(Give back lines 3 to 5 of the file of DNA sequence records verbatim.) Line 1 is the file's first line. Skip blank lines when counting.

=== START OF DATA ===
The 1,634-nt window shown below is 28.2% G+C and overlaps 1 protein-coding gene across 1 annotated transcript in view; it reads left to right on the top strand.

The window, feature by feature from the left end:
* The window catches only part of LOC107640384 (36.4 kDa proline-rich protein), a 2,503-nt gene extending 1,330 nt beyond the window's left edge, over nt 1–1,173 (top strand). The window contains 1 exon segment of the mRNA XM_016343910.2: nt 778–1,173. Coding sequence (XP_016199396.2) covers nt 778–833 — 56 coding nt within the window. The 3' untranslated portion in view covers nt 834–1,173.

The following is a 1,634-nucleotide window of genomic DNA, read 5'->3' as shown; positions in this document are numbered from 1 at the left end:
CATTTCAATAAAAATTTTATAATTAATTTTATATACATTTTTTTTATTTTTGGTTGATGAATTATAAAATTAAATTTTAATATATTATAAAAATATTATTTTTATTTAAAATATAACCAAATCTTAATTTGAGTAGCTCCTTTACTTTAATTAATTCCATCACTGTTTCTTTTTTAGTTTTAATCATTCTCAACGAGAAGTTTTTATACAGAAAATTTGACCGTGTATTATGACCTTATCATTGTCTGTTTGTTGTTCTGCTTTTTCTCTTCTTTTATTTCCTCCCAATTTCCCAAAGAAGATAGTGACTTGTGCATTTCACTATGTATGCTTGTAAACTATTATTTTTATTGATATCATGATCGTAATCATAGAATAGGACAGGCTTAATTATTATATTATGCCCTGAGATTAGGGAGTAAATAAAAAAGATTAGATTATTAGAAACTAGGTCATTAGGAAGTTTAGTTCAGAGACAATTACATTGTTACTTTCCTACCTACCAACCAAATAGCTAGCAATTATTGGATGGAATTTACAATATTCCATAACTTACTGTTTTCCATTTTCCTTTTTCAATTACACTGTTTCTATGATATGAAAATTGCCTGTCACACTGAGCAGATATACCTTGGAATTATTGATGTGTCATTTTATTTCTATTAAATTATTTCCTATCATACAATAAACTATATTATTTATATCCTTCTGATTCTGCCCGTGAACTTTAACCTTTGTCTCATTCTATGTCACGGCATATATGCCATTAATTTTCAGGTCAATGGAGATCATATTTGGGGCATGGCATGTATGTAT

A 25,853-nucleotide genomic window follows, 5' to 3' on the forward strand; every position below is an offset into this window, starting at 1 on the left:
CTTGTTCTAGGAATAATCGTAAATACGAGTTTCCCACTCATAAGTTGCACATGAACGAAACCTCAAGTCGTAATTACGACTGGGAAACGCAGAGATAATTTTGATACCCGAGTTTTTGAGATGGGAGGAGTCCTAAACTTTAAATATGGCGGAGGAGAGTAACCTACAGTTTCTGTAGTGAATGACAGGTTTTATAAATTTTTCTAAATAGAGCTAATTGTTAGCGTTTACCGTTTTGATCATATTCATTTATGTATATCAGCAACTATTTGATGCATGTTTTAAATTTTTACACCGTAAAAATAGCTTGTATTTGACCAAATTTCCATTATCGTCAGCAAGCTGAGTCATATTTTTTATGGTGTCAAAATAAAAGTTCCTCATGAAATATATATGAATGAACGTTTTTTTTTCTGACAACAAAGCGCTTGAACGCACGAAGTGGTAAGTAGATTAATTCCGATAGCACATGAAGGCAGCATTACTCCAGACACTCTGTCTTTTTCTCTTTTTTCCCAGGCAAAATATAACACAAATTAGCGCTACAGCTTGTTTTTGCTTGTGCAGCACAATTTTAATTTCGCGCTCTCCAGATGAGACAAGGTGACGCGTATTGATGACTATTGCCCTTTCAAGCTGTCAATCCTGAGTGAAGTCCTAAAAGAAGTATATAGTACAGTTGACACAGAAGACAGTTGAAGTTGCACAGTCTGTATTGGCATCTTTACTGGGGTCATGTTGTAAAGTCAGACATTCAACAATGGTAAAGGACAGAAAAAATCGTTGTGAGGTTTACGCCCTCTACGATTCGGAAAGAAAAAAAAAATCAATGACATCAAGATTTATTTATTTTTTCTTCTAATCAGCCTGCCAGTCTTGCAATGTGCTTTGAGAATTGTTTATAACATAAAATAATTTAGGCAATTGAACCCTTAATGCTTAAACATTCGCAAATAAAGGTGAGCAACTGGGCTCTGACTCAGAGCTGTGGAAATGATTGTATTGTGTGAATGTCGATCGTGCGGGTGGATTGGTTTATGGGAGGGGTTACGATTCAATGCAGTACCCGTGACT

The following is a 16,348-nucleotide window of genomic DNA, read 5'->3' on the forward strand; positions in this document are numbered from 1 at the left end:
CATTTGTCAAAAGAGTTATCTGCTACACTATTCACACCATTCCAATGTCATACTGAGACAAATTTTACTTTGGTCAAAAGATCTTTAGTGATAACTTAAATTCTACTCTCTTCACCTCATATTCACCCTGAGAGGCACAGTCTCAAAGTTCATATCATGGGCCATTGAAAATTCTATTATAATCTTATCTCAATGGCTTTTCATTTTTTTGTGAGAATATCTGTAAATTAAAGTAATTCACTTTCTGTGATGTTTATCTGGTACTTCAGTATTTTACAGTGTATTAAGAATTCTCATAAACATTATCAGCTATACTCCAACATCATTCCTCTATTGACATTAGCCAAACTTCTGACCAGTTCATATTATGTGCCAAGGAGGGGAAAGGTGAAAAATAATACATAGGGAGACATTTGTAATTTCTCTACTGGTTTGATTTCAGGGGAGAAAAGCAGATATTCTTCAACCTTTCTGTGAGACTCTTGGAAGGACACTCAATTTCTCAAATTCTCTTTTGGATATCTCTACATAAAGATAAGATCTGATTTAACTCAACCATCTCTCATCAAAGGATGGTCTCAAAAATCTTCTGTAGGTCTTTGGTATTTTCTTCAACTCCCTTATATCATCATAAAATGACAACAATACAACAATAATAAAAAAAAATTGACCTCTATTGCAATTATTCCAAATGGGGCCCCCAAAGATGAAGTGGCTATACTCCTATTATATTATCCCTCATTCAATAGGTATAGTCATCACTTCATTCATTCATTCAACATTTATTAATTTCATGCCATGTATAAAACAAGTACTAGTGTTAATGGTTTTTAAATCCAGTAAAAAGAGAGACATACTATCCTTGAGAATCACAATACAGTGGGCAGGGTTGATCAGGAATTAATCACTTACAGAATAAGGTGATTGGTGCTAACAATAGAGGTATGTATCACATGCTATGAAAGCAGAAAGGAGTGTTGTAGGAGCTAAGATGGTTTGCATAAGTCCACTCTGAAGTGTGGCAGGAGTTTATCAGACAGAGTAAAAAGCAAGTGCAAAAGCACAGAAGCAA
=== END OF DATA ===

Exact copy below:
* The window catches only part of LOC107640384 (36.4 kDa proline-rich protein), a 2,503-nt gene extending 1,330 nt beyond the window's left edge, over nt 1–1,173 (top strand). The window contains 1 exon segment of the mRNA XM_016343910.2: nt 778–1,173. Coding sequence (XP_016199396.2) covers nt 778–833 — 56 coding nt within the window. The 3' untranslated portion in view covers nt 834–1,173.

The following is a 1,634-nucleotide window of genomic DNA, read 5'->3' as shown; positions in this document are numbered from 1 at the left end:
CATTTCAATAAAAATTTTATAATTAATTTTATATACATTTTTTTTATTTTTGGTTGATGAATTATAAAATTAAATTTTAATATATTATAAAAATATTATTTTTATTTAAAATATAACCAAATCTTAATTTGAGTAGCTCCTTTACTTTAATTAATTCCATCACTGTTTCTTTTTTAGTTTTAATCATTCTCAACGAGAAGTTTTTATACAGAAAATTTGACCGTGTATTATGACCTTATCATTGTCTGTTTGTTGTTCTGCTTTTTCTCTTCTTTTATTTCCTCCCAATTTCCCAAAGAAGATAGTGACTTGTGCATTTCACTATGTATGCTTGTAAACTATTATTTTTATTGATATCATGATCGTAATCATAGAATAGGACAGGCTTAATTATTATATTATGCCCTGAGATTAGGGAGTAAATAAAAAAGATTAGATTATTAGAAACTAGGTCATTAGGAAGTTTAGTTCAGAGACAATTACATTGTTACTTTCCTACCTACCAACCAAATAGCTAGCAATTATTGGATGGAATTTACAATATTCCATAACTTACTGTTTTCCATTTTCCTTTTTCAATTACACTGTTTCTATGATATGAAAATTGCCTGTCACACTGAGCAGATATACCTTGGAATTATTGATGTGTCATTTTATTTCTATTAAATTATTTCCTATCATACAATAAACTATATTATTTATATCCTTCTGATTCTGCCCGTGAACTTTAACCTTTGTCTCATTCTATGTCACGGCATATATGCCATTAATTTTCAGGTCAATGGAGATCATATTTGGGGCATGGCATGTATGTAT